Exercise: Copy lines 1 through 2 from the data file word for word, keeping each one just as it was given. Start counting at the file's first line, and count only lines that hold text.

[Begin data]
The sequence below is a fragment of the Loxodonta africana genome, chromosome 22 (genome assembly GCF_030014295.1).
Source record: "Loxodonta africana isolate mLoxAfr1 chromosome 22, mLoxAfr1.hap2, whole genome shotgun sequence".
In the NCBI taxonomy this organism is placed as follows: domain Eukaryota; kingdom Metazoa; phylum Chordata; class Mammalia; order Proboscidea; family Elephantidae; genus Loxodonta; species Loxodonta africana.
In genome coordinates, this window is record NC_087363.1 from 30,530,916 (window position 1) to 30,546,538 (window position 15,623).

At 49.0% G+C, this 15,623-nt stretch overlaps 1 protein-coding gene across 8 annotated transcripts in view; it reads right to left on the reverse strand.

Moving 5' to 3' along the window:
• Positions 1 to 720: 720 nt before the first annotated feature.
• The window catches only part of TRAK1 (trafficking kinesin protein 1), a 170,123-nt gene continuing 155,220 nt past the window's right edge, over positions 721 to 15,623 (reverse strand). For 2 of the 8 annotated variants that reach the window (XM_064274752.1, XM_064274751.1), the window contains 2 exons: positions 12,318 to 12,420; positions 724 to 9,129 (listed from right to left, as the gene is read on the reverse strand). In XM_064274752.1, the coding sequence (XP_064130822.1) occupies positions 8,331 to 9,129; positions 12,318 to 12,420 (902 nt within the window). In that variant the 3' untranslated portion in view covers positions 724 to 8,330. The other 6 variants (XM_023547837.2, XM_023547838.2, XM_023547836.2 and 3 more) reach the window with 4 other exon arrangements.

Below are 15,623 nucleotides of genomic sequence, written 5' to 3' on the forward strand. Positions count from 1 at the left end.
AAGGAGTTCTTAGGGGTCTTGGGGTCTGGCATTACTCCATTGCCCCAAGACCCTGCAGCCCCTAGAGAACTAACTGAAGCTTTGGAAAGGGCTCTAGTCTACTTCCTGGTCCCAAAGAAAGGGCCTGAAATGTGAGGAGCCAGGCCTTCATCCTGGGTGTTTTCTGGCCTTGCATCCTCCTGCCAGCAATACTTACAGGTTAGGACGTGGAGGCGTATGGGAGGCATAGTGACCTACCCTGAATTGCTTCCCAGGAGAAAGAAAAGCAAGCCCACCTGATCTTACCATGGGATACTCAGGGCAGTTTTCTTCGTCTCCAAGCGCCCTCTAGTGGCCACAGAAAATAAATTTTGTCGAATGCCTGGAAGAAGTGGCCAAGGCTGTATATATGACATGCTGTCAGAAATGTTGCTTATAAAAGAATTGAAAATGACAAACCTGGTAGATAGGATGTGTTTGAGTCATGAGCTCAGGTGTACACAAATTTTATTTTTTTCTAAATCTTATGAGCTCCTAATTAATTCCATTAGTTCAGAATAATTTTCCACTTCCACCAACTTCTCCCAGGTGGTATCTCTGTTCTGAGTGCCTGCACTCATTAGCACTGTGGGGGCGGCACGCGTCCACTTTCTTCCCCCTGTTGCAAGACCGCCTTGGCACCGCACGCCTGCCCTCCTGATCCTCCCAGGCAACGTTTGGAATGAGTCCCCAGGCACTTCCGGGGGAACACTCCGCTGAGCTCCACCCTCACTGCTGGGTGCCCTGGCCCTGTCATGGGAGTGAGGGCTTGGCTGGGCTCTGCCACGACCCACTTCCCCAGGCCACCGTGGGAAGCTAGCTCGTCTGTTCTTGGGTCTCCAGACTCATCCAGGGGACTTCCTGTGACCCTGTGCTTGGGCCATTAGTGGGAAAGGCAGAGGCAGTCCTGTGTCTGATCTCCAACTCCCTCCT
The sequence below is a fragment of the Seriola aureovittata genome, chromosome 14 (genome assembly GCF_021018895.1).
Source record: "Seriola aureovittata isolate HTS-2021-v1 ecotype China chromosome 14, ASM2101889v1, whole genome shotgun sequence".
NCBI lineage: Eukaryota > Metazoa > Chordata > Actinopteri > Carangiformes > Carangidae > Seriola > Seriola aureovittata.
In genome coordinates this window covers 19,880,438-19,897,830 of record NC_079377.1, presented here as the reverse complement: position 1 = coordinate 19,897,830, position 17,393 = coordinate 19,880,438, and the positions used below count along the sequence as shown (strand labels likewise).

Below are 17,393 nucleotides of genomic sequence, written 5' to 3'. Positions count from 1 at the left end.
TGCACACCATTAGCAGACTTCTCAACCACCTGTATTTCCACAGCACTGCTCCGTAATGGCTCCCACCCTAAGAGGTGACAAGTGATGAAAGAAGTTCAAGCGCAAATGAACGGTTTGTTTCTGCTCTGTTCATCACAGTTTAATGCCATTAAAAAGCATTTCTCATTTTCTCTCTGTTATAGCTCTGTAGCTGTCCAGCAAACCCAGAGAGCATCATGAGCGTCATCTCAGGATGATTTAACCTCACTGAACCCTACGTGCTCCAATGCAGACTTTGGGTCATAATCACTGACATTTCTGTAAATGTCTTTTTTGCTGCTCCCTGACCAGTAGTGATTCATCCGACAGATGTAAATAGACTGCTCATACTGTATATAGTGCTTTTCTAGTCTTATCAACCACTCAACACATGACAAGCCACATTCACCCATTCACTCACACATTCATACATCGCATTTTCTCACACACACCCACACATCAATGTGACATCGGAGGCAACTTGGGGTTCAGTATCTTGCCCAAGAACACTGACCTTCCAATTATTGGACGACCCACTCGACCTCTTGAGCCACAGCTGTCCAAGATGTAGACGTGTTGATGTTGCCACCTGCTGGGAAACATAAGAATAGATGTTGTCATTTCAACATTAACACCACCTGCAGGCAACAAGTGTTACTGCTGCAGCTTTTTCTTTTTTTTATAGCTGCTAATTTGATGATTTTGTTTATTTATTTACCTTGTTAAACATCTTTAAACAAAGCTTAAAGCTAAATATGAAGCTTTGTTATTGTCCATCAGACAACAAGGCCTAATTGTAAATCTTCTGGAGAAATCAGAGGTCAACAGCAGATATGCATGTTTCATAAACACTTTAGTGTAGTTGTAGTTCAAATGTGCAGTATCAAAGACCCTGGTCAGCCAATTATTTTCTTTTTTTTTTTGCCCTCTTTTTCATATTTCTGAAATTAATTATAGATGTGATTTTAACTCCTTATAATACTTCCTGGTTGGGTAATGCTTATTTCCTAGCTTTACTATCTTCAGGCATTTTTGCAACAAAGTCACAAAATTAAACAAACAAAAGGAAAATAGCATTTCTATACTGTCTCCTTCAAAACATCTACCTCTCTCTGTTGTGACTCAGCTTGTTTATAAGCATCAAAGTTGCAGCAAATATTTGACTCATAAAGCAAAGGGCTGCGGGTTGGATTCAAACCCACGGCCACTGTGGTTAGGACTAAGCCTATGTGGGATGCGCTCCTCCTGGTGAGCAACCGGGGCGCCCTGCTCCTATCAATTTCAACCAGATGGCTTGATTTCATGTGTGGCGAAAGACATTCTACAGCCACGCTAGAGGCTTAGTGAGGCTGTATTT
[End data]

The sequence below is a fragment of the Loxodonta africana genome, chromosome 22 (genome assembly GCF_030014295.1).
Source record: "Loxodonta africana isolate mLoxAfr1 chromosome 22, mLoxAfr1.hap2, whole genome shotgun sequence".